Although little 136 had her troubles due to the smokebox filling up with cinders (a common thing with light engines, made worse by too heavy a hand on the throttle for such a little engine), there is clear proof she contributed to hauling the train on the steep grade. A long playing record titled "Sentimental Journey, The Last Run" has preserved the sounds of the tripleheader and all three engines are clearly heard as they battle for the grade, steam against steel, while the melodic whistle of 136 echoes off the hills and down the valley, telling all that the Special was coming!

The CPR was well known for having clean steam locomotives, especially those utilized in passenger service. John Street roundhouse in Toronto and the Glen in Montreal were famous for their spotless passenger engines. I worked at John Street Roundhouse in steam engine days and those engines were spotless. John Street had a reputation for its clean engines and even the shop floor was clean enough to eat your lunch off. The difference was obvious when compared to Lambton Roundhouse (where I also worked) and its freight engines. There was a paint scheme and level of cleanliness specification for freight service and another specification for passenger service. Then there was "Passenger Special" where all stops were pulled out, putting on extra detail. The CPR accorded "Passenger Special" care to all three engines used on the tripleheader. They were completely repainted with passenger trim which included white tyres on engine and tender wheels, silver armoured electric cables to the headlight and classification lights, red inside the bell, red trim on air hoses, red valve handles, etc. Rods were polished! Brass was shined like new on gauges in the cabs, and other brass fittings in the cabs, freshly repainted black, had to be removed with hand files late the night before the trip. New white canvas side curtains were applied to the cabs, new white flags were provided, and even new white bell ropes were applied. Everything shone and gleamed!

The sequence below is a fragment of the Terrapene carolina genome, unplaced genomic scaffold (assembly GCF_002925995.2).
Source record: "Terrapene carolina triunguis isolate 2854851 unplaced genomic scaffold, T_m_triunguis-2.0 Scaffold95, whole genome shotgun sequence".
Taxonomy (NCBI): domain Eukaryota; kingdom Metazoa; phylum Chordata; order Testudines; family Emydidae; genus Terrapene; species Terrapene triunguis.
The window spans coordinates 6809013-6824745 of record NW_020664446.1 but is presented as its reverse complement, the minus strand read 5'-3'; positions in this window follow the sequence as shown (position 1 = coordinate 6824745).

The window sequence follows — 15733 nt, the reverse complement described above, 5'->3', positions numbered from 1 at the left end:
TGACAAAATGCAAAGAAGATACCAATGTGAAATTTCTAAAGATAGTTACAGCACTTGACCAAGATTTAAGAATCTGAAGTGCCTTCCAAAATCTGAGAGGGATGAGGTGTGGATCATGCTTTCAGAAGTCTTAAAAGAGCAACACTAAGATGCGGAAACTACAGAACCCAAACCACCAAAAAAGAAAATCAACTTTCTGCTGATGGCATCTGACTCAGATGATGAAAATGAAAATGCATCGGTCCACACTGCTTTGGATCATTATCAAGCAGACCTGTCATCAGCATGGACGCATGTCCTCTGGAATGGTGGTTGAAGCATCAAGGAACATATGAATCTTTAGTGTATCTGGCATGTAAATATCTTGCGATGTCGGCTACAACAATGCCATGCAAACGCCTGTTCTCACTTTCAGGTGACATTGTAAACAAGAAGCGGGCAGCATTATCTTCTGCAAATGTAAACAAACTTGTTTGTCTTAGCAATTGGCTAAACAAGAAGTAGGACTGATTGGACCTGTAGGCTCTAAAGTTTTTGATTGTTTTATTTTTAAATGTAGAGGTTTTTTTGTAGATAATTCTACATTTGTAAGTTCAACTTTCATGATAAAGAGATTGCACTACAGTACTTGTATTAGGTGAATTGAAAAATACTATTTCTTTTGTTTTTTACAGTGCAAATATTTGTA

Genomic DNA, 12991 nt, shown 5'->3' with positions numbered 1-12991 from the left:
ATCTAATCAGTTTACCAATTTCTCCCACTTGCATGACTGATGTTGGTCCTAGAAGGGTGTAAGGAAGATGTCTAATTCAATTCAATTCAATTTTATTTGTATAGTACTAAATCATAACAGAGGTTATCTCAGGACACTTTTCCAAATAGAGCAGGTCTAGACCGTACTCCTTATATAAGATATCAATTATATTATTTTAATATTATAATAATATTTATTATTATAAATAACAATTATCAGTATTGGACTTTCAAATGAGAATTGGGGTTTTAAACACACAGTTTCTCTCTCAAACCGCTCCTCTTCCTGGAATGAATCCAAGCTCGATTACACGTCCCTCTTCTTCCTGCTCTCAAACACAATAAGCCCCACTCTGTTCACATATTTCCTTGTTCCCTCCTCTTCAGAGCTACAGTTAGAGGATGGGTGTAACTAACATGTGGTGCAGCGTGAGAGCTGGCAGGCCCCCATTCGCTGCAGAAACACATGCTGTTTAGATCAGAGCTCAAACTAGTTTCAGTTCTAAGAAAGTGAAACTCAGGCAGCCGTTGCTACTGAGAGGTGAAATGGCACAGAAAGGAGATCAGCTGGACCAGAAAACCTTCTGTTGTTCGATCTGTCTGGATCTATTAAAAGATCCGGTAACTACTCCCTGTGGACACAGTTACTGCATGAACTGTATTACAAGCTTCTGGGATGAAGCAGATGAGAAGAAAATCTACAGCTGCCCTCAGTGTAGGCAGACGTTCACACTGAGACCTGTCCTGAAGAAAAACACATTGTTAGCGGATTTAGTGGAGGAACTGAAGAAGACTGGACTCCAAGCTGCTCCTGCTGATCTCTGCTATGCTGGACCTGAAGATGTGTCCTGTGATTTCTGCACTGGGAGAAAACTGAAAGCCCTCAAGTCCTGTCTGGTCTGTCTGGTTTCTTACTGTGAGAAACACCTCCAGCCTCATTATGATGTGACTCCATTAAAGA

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The passenger equipment was likewise chosen for various reasons. The baggage car was a modern lightweight car equipped with an electric generator for tape recording equipment (older cars were the wrong voltage). It had open barricaded doors for those who wished to get the most sound and sights.Next came two modern 2200-series lightweight air conditioned coaches to blend with the style of the baggage car. (Four 2200s had been lined up, but in an effort to accommodate the never ending demand for seats, two were replaced with higher capacity heavyweight coaches). To keep some matching coaches for the baggage car, the substitution was stopped. Eight heavyweight coaches and a heavyweight diner followed. Bringing up the rear were wooden coaches 1595 and 1596, not seen in Toronto in 1960 and brought from Montreal especially for the trip to give a flavour of the real old days. [A third coach, No. 1583, was on hand as a spare to ensure that two would be available].